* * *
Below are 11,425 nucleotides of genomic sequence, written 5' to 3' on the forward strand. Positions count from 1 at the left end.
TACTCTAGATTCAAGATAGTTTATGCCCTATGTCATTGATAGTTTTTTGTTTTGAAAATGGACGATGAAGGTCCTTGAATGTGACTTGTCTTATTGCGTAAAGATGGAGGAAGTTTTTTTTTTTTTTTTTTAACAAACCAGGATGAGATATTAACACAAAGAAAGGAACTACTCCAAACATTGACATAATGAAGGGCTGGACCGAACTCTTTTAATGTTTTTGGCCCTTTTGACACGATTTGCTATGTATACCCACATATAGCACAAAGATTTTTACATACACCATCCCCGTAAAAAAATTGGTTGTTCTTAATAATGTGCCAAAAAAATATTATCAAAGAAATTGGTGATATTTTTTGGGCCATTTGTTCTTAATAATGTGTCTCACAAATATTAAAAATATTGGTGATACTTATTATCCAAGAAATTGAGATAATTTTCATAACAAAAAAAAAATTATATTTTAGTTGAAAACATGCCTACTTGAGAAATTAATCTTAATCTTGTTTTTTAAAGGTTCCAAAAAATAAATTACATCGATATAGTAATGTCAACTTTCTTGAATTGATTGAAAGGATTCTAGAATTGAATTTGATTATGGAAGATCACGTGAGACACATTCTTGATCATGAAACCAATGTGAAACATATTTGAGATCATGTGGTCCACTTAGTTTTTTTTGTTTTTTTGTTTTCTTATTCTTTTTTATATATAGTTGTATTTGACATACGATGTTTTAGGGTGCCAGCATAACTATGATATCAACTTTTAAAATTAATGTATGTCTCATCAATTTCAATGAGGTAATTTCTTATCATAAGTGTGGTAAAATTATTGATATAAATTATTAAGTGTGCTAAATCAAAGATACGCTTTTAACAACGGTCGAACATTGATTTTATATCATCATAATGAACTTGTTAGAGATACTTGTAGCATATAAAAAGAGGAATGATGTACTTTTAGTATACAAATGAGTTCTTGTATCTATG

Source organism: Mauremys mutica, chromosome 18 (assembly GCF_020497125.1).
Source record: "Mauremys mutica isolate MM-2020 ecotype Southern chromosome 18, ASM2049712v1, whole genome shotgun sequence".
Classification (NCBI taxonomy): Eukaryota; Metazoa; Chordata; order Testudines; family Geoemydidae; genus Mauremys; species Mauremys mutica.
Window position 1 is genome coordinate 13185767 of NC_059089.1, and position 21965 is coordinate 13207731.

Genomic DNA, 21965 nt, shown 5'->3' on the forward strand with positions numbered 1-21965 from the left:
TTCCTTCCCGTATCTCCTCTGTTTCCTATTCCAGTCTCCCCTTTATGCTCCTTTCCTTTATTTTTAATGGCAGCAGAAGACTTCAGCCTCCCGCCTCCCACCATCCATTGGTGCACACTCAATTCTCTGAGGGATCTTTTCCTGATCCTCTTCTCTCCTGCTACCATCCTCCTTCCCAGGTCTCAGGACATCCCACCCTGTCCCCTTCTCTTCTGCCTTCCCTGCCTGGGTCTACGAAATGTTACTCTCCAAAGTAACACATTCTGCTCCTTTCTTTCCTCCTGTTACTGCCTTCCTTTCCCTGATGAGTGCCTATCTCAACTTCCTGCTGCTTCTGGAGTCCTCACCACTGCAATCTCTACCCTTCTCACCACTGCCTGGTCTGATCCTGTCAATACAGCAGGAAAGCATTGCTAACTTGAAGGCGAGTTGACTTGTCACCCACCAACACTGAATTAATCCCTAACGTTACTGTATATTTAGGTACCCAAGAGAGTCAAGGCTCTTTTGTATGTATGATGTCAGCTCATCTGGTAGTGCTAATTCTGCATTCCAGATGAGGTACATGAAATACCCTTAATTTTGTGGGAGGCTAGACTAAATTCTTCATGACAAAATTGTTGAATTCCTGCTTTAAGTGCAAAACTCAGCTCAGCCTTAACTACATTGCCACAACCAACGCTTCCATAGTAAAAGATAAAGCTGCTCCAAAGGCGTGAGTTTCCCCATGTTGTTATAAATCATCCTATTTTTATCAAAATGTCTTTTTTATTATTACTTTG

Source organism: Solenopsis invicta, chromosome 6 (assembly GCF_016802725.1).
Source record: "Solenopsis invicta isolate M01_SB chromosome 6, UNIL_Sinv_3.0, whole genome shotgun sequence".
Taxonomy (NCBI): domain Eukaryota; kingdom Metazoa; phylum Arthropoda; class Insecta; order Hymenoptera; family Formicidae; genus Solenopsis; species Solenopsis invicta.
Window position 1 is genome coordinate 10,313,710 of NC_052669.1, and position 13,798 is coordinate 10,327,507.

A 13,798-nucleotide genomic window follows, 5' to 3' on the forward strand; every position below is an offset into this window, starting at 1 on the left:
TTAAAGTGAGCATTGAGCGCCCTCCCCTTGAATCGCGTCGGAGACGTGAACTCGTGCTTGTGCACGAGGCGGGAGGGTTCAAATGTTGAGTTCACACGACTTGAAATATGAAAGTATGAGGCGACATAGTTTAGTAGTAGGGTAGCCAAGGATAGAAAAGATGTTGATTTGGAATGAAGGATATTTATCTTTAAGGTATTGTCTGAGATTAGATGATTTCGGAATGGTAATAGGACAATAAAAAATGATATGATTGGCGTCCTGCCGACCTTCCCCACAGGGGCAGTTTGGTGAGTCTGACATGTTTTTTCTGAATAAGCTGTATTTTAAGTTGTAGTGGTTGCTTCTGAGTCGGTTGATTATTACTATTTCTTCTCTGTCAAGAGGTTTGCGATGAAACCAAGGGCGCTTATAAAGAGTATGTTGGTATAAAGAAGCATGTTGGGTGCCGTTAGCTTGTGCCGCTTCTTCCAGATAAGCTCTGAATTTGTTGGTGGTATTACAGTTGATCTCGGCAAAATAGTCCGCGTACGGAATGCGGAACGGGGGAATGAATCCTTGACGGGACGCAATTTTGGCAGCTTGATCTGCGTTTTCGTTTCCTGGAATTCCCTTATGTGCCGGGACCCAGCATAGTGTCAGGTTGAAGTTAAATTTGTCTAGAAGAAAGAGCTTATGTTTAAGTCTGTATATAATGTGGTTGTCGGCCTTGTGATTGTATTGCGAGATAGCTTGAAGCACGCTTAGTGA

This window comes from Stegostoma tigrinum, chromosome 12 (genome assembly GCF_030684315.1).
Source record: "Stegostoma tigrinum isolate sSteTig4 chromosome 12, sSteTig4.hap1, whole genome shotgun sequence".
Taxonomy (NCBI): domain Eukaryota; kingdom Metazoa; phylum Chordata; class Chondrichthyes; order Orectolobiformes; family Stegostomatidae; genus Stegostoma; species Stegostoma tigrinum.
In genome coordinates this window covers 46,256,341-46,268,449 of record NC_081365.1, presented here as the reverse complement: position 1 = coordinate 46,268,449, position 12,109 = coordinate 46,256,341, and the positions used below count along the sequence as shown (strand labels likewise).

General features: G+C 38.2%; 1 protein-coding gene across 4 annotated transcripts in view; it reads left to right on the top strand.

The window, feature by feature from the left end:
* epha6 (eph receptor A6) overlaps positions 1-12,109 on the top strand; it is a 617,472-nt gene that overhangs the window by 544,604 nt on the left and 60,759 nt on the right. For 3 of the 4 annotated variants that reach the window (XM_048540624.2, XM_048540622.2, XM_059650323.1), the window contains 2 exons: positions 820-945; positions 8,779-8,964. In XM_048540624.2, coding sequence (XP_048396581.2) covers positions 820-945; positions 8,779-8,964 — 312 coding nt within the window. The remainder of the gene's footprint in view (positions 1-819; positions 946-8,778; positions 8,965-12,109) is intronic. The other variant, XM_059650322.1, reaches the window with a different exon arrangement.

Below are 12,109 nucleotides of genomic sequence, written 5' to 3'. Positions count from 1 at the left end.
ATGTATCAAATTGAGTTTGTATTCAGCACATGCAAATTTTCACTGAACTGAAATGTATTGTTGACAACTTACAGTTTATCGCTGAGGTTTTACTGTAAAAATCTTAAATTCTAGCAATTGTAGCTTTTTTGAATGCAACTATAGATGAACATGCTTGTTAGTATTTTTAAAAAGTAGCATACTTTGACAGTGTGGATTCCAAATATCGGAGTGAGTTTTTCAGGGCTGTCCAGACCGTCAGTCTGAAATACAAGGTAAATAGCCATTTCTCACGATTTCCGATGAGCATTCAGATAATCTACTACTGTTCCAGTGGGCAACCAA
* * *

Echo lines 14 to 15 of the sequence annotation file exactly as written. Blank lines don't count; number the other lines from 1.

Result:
TTAAAGTGAGCATTGAGCGCCCTCCCCTTGAATCGCGTCGGAGACGTGAACTCGTGCTTGTGCACGAGGCGGGAGGGTTCAAATGTTGAGTTCACACGACTTGAAATATGAAAGTATGAGGCGACATAGTTTAGTAGTAGGGTAGCCAAGGATAGAAAAGATGTTGATTTGGAATGAAGGATATTTATCTTTAAGGTATTGTCTGAGATTAGATGATTTCGGAATGGTAATAGGACAATAAAAAATGATATGATTGGCGTCCTGCCGACCTTCCCCACAGGGGCAGTTTGGTGAGTCTGACATGTTTTTTCTGAATAAGCTGTATTTTAAGTTGTAGTGGTTGCTTCTGAGTCGGTTGATTATTACTATTTCTTCTCTGTCAAGAGGTTTGCGATGAAACCAAGGGCGCTTATAAAGAGTATGTTGGTATAAAGAAGCATGTTGGGTGCCGTTAGCTTGTGCCGCTTCTTCCAGATAAGCTCTGAATTTGTTGGTGGTATTACAGTTGATCTCGGCAAAATAGTCCGCGTACGGAATGCGGAACGGGGGAATGAATCCTTGACGGGACGCAATTTTGGCAGCTTGATCTGCGTTTTCGTTTCCTGGAATTCCCTTATGTGCCGGGACCCAGCATAGTGTCAGGTTGAAGTTAAATTTGTCTAGAAGAAAGAGCTTATGTTTAAGTCTGTATATAATGTGGTTGTCGGCCTTGTGATTGTATTGCGAGATAGCTTGAAGCACGCTTAGTGA

This window comes from Stegostoma tigrinum, chromosome 12 (genome assembly GCF_030684315.1).